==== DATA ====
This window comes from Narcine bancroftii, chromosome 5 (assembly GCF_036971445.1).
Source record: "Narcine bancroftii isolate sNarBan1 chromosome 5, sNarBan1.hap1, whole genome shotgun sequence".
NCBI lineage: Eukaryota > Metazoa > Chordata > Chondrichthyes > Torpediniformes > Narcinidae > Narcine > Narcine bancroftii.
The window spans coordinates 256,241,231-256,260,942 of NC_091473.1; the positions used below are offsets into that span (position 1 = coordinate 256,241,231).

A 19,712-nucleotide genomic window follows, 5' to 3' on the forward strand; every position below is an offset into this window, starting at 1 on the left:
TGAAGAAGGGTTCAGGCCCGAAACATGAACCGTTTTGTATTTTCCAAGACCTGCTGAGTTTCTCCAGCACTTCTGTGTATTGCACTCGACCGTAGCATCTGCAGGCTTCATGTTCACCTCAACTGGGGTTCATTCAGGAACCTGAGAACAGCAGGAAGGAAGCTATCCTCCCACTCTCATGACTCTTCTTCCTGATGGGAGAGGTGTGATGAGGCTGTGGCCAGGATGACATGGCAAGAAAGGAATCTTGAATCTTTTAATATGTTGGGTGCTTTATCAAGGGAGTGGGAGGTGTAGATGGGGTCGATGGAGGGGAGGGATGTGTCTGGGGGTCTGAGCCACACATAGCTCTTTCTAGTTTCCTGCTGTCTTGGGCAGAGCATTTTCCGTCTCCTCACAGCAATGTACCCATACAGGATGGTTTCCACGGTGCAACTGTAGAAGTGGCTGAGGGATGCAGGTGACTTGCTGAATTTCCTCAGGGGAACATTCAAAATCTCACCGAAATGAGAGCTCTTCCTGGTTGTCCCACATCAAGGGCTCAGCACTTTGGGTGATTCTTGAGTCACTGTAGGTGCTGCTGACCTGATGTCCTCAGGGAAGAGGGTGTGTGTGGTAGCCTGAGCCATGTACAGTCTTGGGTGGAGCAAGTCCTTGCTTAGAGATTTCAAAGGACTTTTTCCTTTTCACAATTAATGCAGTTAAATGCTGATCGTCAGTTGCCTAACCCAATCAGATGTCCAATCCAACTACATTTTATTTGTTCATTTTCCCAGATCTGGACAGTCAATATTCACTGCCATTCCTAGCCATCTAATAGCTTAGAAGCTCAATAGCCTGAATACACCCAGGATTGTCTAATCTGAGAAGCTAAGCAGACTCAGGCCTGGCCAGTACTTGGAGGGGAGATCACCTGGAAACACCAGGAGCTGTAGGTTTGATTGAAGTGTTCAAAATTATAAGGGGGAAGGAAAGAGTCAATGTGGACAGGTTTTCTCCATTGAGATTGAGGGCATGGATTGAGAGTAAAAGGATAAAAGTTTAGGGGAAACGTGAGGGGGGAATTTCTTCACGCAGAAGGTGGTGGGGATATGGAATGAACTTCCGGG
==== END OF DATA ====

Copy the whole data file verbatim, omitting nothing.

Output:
This window comes from Narcine bancroftii, chromosome 5 (assembly GCF_036971445.1).
Source record: "Narcine bancroftii isolate sNarBan1 chromosome 5, sNarBan1.hap1, whole genome shotgun sequence".
NCBI lineage: Eukaryota > Metazoa > Chordata > Chondrichthyes > Torpediniformes > Narcinidae > Narcine > Narcine bancroftii.
The window spans coordinates 256,241,231-256,260,942 of NC_091473.1; the positions used below are offsets into that span (position 1 = coordinate 256,241,231).

A 19,712-nucleotide genomic window follows, 5' to 3' on the forward strand; every position below is an offset into this window, starting at 1 on the left:
TGAAGAAGGGTTCAGGCCCGAAACATGAACCGTTTTGTATTTTCCAAGACCTGCTGAGTTTCTCCAGCACTTCTGTGTATTGCACTCGACCGTAGCATCTGCAGGCTTCATGTTCACCTCAACTGGGGTTCATTCAGGAACCTGAGAACAGCAGGAAGGAAGCTATCCTCCCACTCTCATGACTCTTCTTCCTGATGGGAGAGGTGTGATGAGGCTGTGGCCAGGATGACATGGCAAGAAAGGAATCTTGAATCTTTTAATATGTTGGGTGCTTTATCAAGGGAGTGGGAGGTGTAGATGGGGTCGATGGAGGGGAGGGATGTGTCTGGGGGTCTGAGCCACACATAGCTCTTTCTAGTTTCCTGCTGTCTTGGGCAGAGCATTTTCCGTCTCCTCACAGCAATGTACCCATACAGGATGGTTTCCACGGTGCAACTGTAGAAGTGGCTGAGGGATGCAGGTGACTTGCTGAATTTCCTCAGGGGAACATTCAAAATCTCACCGAAATGAGAGCTCTTCCTGGTTGTCCCACATCAAGGGCTCAGCACTTTGGGTGATTCTTGAGTCACTGTAGGTGCTGCTGACCTGATGTCCTCAGGGAAGAGGGTGTGTGTGGTAGCCTGAGCCATGTACAGTCTTGGGTGGAGCAAGTCCTTGCTTAGAGATTTCAAAGGACTTTTTCCTTTTCACAATTAATGCAGTTAAATGCTGATCGTCAGTTGCCTAACCCAATCAGATGTCCAATCCAACTACATTTTATTTGTTCATTTTCCCAGATCTGGACAGTCAATATTCACTGCCATTCCTAGCCATCTAATAGCTTAGAAGCTCAATAGCCTGAATACACCCAGGATTGTCTAATCTGAGAAGCTAAGCAGACTCAGGCCTGGCCAGTACTTGGAGGGGAGATCACCTGGAAACACCAGGAGCTGTAGGTTTGATTGAAGTGTTCAAAATTATAAGGGGGAAGGAAAGAGTCAATGTGGACAGGTTTTCTCCATTGAGATTGAGGGCATGGATTGAGAGTAAAAGGATAAAAGTTTAGGGGAAACGTGAGGGGGGAATTTCTTCACGCAGAAGGTGGTGGGGATATGGAATGAACTTCCGGG